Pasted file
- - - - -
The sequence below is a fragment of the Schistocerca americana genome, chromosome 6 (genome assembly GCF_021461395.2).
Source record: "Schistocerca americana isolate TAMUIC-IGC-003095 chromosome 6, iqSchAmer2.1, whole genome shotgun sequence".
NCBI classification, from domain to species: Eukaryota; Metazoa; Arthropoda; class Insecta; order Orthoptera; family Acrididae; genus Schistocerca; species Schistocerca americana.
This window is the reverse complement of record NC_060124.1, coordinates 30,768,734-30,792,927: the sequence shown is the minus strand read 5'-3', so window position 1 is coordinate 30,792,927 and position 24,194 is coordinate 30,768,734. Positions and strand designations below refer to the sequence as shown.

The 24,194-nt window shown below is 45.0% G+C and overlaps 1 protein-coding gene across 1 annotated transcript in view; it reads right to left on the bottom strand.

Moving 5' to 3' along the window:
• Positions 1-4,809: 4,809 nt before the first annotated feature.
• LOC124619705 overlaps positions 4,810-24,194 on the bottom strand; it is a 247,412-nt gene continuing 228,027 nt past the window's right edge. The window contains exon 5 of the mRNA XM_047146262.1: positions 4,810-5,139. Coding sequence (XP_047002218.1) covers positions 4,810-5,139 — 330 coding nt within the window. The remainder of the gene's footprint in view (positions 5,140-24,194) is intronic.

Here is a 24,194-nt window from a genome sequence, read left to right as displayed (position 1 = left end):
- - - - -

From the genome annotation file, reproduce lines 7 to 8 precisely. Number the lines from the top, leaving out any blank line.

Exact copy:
• Positions 1-4,809: 4,809 nt before the first annotated feature.
• LOC124619705 overlaps positions 4,810-24,194 on the bottom strand; it is a 247,412-nt gene continuing 228,027 nt past the window's right edge. The window contains exon 5 of the mRNA XM_047146262.1: positions 4,810-5,139. Coding sequence (XP_047002218.1) covers positions 4,810-5,139 — 330 coding nt within the window. The remainder of the gene's footprint in view (positions 5,140-24,194) is intronic.